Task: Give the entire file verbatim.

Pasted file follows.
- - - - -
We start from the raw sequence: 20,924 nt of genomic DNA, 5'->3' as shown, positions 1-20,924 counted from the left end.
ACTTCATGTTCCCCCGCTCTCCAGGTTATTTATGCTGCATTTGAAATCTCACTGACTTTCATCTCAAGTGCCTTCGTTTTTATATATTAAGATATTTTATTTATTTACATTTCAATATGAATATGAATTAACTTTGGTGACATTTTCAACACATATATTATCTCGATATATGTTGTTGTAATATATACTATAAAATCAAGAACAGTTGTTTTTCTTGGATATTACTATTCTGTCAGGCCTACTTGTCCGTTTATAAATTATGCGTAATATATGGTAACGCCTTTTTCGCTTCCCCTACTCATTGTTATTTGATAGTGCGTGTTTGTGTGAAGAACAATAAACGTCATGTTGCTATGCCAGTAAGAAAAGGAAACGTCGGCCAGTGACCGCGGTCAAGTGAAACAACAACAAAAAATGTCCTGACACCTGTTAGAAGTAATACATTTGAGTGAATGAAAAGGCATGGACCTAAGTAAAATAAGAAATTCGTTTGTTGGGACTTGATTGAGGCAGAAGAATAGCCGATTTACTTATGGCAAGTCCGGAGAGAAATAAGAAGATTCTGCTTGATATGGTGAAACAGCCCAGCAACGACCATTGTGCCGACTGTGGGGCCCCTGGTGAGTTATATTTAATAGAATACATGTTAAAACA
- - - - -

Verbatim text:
We start from the raw sequence: 20,924 nt of genomic DNA, 5'->3' as shown, positions 1-20,924 counted from the left end.
ACTTCATGTTCCCCCGCTCTCCAGGTTATTTATGCTGCATTTGAAATCTCACTGACTTTCATCTCAAGTGCCTTCGTTTTTATATATTAAGATATTTTATTTATTTACATTTCAATATGAATATGAATTAACTTTGGTGACATTTTCAACACATATATTATCTCGATATATGTTGTTGTAATATATACTATAAAATCAAGAACAGTTGTTTTTCTTGGATATTACTATTCTGTCAGGCCTACTTGTCCGTTTATAAATTATGCGTAATATATGGTAACGCCTTTTTCGCTTCCCCTACTCATTGTTATTTGATAGTGCGTGTTTGTGTGAAGAACAATAAACGTCATGTTGCTATGCCAGTAAGAAAAGGAAACGTCGGCCAGTGACCGCGGTCAAGTGAAACAACAACAAAAAATGTCCTGACACCTGTTAGAAGTAATACATTTGAGTGAATGAAAAGGCATGGACCTAAGTAAAATAAGAAATTCGTTTGTTGGGACTTGATTGAGGCAGAAGAATAGCCGATTTACTTATGGCAAGTCCGGAGAGAAATAAGAAGATTCTGCTTGATATGGTGAAACAGCCCAGCAACGACCATTGTGCCGACTGTGGGGCCCCTGGTGAGTTATATTTAATAGAATACATGTTAAAACA